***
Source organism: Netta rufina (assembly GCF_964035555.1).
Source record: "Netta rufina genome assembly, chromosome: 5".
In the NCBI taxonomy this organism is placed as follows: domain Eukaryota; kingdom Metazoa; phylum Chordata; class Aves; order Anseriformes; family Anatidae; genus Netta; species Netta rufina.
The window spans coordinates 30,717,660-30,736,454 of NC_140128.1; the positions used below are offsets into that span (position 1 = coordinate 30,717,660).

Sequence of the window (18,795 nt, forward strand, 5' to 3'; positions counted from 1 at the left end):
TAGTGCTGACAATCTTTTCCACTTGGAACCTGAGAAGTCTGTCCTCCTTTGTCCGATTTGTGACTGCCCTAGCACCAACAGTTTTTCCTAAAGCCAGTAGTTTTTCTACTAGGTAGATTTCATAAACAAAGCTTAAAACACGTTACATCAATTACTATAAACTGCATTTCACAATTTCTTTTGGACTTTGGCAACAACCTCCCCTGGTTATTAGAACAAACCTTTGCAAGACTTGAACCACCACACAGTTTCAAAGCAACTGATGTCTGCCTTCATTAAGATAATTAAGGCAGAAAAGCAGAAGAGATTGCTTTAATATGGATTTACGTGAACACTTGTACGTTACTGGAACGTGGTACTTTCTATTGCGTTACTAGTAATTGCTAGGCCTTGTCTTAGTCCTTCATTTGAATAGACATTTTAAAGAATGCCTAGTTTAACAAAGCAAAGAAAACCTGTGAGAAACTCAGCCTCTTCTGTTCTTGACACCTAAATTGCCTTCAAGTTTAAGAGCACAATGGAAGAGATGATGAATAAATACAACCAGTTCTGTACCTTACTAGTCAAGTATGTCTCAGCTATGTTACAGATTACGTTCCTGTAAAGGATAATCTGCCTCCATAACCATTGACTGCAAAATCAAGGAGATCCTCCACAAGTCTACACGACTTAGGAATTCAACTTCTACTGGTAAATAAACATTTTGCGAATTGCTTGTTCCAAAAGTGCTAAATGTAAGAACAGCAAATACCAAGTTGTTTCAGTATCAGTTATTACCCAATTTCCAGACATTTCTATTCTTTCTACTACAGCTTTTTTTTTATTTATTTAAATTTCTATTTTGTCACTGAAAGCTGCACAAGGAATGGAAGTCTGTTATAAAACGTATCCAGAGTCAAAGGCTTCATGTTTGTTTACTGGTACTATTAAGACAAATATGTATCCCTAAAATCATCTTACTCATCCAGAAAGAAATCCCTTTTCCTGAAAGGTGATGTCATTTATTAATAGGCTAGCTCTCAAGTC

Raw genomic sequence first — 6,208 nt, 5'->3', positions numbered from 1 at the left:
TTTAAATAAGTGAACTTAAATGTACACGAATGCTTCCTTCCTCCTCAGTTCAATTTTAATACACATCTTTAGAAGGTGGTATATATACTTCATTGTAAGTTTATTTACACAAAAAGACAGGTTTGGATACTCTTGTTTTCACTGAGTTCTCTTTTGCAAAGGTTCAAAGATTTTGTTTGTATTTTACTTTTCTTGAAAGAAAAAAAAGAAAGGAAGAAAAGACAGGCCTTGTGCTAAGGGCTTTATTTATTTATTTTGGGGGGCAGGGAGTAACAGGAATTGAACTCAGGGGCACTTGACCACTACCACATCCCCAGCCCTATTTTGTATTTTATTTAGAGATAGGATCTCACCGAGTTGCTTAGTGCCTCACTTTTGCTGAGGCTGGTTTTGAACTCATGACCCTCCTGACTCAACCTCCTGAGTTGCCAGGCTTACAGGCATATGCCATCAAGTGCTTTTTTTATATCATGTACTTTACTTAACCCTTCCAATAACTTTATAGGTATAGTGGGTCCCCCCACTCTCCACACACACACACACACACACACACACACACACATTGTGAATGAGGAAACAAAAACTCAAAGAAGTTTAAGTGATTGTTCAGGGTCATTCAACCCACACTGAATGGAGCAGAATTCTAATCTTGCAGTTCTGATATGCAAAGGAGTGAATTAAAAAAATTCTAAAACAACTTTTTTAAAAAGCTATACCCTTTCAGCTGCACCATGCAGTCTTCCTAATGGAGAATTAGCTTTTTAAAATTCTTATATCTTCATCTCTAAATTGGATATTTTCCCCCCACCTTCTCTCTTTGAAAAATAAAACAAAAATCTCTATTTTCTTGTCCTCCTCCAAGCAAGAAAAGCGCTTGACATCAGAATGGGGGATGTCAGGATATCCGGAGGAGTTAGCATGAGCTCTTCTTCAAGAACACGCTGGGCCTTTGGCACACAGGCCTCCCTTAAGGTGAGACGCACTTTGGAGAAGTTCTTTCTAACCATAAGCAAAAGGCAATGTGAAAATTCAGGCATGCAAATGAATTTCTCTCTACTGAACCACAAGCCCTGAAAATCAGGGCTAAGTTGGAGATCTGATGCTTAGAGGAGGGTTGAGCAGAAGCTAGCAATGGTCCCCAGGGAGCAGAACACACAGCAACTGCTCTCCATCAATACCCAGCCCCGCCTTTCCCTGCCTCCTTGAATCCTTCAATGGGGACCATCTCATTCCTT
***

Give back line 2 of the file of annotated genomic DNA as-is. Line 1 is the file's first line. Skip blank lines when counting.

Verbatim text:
Source record: "Netta rufina genome assembly, chromosome: 5".